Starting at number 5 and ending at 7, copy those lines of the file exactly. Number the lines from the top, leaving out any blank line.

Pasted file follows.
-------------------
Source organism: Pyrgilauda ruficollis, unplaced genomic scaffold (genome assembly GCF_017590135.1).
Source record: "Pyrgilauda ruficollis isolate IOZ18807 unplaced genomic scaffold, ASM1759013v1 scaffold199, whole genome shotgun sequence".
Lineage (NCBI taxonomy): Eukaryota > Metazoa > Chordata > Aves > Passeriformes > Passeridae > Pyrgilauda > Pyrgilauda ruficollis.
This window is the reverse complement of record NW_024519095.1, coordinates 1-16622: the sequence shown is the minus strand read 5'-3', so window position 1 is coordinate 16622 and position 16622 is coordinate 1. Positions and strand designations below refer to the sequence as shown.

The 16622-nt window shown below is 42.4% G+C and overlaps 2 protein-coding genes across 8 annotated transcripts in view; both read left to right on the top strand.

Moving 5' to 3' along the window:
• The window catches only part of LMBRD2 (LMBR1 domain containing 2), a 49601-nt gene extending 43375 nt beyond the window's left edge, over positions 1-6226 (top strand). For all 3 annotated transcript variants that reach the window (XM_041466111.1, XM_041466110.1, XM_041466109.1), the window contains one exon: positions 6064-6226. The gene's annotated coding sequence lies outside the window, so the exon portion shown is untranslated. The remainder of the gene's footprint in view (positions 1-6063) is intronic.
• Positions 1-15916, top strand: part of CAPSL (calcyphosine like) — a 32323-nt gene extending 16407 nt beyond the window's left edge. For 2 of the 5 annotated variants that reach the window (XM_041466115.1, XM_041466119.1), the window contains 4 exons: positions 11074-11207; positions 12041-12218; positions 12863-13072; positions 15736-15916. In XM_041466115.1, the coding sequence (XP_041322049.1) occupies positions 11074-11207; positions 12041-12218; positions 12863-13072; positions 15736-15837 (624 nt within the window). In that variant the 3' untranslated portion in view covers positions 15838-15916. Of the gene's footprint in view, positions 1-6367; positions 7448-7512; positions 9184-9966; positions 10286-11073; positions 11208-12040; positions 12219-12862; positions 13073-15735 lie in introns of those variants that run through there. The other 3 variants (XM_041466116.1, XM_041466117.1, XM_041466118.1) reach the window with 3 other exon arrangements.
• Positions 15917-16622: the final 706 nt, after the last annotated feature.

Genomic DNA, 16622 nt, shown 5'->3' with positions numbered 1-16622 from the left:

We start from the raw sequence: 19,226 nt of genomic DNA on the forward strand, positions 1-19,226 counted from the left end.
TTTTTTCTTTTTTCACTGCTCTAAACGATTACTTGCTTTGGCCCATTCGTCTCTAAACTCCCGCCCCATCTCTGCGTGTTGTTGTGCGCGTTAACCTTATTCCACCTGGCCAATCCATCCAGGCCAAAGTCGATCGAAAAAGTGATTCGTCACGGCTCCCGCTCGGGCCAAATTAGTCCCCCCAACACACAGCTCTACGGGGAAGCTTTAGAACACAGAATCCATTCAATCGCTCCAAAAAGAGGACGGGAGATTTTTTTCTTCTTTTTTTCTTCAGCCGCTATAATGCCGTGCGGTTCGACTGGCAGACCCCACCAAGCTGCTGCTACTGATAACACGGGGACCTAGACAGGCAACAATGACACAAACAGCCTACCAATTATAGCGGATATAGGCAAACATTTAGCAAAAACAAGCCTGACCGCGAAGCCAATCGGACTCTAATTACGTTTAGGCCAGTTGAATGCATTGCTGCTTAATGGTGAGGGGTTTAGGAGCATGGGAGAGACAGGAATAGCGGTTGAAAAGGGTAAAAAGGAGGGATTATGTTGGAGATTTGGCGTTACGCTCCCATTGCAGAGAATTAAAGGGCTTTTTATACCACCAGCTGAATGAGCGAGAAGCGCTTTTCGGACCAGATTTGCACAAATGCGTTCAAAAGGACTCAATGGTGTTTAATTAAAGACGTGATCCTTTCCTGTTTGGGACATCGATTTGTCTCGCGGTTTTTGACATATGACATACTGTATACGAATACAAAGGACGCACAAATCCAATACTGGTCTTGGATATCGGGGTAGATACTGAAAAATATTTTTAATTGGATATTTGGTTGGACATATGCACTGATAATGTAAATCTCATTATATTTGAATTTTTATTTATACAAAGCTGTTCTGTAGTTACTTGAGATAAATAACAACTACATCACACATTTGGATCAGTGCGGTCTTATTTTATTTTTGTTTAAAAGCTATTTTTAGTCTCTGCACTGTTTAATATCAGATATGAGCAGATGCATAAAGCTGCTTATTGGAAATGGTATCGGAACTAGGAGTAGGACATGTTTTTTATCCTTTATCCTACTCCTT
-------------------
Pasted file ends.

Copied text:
The 16622-nt window shown below is 42.4% G+C and overlaps 2 protein-coding genes across 8 annotated transcripts in view; both read left to right on the top strand.

Moving 5' to 3' along the window:
• The window catches only part of LMBRD2 (LMBR1 domain containing 2), a 49601-nt gene extending 43375 nt beyond the window's left edge, over positions 1-6226 (top strand). For all 3 annotated transcript variants that reach the window (XM_041466111.1, XM_041466110.1, XM_041466109.1), the window contains one exon: positions 6064-6226. The gene's annotated coding sequence lies outside the window, so the exon portion shown is untranslated. The remainder of the gene's footprint in view (positions 1-6063) is intronic.